Litigant attendance at a dispute resolution process impacts their assessment of the fairness of that process, according to research conducted by Donna Shestowsky. The impact of litigant attendance differs for settlement and adjudicative procedures. As she notes in her article, “Great Expectations? Comparing Litigants’ Attitudes Before and After Using Legal Procedures” (Law and Human Behavior, June 2020) [sub. req.], this has implications for how lawyers shape their clients’ perceptions of individual procedures.
This is the fifth in a series of articles presenting different aspects of her research into the decision-making of litigants in civil cases. Previous articles reported that litigants prefer mediation, looked at what they wanted from a dispute resolution process, discussed their lack of awareness of what options were available to them and noted that litigants were most likely to select a process based on their lawyer’s advice. The research is based on surveys of litigants in three jurisdictions (in California, Oregon and Utah), that offered both mediation and arbitration options to the surveyed litigants.
For this aspect of the research, 335 litigants completed surveys soon after their case was filed and were interviewed within three weeks after their case ended. Among the questions asked at the outset of their case was how attractive different procedures were to them. These included all the options available to them for their case, which Shestowsky divided into settlement procedures (mediation and negotiation) and adjudicative procedures (trial and arbitration) when analyzing the results. After their case ended, they were asked how fair they thought the procedure was and whether they attended that procedure.
Shestowsky found that when litigants attended a settlement procedure used to resolve their case, they rated that procedure as fairer than those litigants who attended an adjudicative procedure. However, when litigants did not attend the procedure used to resolve their case, they saw settlement and adjudicative procedures as similarly fair. When comparing attendance within procedures, she found that attendance did not affect fairness ratings for settlement procedures, but that those who attended an adjudicative procedure rated the procedure as less fair than those who did not attend the procedure.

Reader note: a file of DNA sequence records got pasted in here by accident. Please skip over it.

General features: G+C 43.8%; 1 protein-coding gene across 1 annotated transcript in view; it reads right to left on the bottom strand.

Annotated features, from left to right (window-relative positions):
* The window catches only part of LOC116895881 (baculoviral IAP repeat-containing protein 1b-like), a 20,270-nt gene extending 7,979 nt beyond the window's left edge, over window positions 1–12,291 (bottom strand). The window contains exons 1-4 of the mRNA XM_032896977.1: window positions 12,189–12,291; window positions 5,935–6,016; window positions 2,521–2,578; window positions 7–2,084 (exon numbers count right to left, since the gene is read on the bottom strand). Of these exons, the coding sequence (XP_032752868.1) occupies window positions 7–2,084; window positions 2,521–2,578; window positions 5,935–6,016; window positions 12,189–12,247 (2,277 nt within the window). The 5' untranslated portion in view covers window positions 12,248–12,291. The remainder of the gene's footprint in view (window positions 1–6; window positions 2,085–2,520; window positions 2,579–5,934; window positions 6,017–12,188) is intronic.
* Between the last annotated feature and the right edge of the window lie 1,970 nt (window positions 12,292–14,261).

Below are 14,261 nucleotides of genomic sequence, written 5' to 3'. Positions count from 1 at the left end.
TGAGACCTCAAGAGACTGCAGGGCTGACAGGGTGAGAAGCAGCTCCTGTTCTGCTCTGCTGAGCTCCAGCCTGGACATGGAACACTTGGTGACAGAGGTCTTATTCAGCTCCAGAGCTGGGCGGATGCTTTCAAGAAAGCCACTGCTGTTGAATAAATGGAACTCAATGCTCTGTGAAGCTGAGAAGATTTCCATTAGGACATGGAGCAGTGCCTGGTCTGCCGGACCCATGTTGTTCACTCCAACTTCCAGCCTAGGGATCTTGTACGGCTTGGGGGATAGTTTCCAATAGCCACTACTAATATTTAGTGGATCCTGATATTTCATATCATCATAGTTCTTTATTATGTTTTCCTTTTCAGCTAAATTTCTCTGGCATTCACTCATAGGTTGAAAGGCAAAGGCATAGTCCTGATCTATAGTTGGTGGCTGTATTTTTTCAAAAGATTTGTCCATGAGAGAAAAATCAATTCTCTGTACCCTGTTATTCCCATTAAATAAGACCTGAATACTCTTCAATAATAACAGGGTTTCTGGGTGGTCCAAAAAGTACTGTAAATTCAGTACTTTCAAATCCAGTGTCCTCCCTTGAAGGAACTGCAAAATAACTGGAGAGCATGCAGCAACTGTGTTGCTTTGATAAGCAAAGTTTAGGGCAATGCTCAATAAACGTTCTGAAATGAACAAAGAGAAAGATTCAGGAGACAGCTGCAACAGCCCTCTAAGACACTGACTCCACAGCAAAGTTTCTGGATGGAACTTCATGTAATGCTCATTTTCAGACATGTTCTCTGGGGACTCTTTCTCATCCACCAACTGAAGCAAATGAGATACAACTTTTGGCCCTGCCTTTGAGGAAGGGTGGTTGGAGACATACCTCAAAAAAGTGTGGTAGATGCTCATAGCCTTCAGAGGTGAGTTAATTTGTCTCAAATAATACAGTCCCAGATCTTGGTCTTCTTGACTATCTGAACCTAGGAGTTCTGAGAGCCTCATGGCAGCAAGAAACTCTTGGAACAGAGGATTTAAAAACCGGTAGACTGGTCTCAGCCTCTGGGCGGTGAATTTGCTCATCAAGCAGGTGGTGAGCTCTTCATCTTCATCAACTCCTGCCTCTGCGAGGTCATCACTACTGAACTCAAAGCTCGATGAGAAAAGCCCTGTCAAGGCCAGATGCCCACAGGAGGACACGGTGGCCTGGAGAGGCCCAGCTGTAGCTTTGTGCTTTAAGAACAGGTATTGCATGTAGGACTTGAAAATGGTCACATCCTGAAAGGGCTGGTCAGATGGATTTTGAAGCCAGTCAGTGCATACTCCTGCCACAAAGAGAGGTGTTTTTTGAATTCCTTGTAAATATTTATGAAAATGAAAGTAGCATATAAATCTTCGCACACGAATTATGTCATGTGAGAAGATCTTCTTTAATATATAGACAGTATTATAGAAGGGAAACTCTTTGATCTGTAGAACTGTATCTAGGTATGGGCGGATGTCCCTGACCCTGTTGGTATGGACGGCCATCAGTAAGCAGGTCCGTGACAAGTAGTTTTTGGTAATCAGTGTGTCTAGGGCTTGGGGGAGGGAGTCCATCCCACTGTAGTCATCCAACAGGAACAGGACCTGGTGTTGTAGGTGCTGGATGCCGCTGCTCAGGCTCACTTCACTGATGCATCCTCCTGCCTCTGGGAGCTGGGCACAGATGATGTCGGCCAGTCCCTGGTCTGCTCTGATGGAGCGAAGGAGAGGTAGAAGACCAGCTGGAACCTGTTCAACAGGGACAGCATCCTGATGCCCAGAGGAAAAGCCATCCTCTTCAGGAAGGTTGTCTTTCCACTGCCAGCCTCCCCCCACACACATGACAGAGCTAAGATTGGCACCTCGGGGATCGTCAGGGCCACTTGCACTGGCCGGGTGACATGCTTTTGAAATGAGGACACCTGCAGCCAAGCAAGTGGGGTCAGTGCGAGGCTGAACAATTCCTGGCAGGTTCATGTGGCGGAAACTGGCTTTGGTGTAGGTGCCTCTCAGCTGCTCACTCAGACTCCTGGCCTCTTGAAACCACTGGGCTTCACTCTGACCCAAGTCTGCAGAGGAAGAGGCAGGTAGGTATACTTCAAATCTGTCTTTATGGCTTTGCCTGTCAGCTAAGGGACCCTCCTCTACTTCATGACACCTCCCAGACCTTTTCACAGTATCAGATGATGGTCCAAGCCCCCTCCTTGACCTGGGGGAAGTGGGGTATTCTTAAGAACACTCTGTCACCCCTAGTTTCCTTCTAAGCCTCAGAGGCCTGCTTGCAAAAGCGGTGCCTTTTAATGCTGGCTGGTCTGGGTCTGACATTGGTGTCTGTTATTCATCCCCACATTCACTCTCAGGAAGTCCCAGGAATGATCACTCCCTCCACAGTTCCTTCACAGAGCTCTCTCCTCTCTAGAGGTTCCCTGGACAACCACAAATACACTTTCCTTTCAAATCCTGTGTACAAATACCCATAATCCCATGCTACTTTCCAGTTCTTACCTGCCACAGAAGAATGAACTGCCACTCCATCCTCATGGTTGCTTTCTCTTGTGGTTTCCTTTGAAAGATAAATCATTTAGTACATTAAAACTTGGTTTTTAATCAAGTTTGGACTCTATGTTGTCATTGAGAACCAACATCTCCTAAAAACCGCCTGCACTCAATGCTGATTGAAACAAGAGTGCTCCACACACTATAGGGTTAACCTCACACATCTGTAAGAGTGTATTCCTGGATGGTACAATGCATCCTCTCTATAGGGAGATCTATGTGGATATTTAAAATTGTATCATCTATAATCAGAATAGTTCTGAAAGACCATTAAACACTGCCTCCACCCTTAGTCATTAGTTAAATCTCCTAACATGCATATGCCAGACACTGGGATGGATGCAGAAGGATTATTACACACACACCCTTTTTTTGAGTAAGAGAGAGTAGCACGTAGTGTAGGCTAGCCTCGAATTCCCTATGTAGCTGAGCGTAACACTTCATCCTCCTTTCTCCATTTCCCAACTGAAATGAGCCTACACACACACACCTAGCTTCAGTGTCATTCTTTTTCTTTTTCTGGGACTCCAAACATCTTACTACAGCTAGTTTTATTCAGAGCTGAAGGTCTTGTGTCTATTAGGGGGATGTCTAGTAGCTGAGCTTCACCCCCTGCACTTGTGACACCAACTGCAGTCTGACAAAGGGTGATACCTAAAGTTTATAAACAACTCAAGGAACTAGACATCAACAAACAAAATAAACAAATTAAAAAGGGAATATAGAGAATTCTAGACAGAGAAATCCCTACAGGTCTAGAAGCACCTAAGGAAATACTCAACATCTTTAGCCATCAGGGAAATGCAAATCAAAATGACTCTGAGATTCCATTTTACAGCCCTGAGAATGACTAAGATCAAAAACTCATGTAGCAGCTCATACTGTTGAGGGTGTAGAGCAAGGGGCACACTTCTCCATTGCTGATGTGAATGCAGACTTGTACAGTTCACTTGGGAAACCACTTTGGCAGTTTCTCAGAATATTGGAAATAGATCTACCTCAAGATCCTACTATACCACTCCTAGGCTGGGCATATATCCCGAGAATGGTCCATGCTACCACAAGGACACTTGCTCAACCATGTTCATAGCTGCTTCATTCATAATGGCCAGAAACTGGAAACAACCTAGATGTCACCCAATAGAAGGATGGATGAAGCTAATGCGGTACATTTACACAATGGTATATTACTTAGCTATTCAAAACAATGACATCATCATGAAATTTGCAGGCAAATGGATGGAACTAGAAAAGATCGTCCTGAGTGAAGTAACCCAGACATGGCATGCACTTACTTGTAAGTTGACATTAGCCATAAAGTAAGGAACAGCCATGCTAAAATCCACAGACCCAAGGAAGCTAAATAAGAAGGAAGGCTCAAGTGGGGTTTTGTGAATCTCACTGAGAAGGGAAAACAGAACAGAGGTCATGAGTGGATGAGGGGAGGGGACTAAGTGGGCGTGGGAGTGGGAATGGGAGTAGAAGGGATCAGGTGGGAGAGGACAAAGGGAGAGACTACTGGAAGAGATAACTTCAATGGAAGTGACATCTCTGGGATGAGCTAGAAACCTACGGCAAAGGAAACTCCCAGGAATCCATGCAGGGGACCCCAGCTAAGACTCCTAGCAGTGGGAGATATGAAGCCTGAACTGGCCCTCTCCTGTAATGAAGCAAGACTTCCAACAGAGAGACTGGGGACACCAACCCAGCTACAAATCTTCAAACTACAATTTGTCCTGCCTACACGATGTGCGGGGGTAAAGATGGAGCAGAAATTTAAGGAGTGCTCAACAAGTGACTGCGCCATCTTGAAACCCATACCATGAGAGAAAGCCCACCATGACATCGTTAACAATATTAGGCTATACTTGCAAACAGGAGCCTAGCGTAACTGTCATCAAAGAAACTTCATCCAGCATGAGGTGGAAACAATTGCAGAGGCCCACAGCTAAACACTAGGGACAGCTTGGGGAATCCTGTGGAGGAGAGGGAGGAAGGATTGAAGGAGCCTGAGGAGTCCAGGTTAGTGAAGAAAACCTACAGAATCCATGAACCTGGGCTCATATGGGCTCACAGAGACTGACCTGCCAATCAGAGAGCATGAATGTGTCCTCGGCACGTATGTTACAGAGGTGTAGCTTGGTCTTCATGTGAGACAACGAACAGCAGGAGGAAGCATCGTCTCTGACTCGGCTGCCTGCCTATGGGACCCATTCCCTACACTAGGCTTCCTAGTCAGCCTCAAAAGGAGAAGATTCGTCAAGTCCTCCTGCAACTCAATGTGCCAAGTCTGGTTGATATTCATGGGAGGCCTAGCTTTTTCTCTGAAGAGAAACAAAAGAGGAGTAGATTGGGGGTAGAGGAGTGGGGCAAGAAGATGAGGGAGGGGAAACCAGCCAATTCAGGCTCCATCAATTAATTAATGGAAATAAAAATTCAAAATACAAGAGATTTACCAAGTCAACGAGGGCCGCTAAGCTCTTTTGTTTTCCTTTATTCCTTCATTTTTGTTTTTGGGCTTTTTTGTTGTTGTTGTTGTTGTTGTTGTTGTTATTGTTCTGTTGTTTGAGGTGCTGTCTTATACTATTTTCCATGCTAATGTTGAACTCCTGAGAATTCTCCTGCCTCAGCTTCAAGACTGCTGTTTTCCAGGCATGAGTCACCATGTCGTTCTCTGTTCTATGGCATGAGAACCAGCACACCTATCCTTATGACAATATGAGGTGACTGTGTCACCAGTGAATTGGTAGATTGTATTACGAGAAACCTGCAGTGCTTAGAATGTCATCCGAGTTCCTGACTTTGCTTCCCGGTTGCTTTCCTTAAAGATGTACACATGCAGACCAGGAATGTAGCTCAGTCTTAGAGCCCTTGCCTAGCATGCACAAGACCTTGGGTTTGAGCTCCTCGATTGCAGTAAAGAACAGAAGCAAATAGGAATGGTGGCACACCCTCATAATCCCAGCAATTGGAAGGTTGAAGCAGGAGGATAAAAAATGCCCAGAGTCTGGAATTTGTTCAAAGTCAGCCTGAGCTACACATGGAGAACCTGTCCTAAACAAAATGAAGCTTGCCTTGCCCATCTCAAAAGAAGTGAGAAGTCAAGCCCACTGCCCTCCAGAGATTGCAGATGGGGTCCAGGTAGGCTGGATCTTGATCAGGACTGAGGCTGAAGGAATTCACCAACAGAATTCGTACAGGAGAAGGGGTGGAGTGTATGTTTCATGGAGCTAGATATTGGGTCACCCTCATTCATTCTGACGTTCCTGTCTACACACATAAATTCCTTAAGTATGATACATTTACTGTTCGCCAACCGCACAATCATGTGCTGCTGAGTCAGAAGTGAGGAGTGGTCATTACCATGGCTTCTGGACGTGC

Attendance also interacted with the litigants’ initial perceptions of the dispute resolution processes. Litigants who rated the procedure they used more negatively at the outset of their case saw that procedure as fairer if they attended the procedure than if they did not. On the other hand, Shestowsky found that those who were attracted to a procedure at the outset of their case rated that procedure as less fair if they attended the procedure than if they did not. For litigants who did not attend the procedure, their initial rating of the procedure did not affect their perception of its fairness at the end of the case.
Shestowsky states that these findings raise questions about the role lawyers play in shaping their clients’ perceptions of individual procedures before they are used, as well as their perceptions after the case ends if their clients do not attend, particularly since litigants said their lawyer’s advice was the most important factor in their selection of the process. She notes that it is possible that some lawyers set up expectations in such a way that litigants who attend a dispute resolution process are let down by the reality of their experience. Alternatively, lawyers who discuss what happened in a procedure that their clients did not attend may paint a picture that is highly satisfactory to those clients.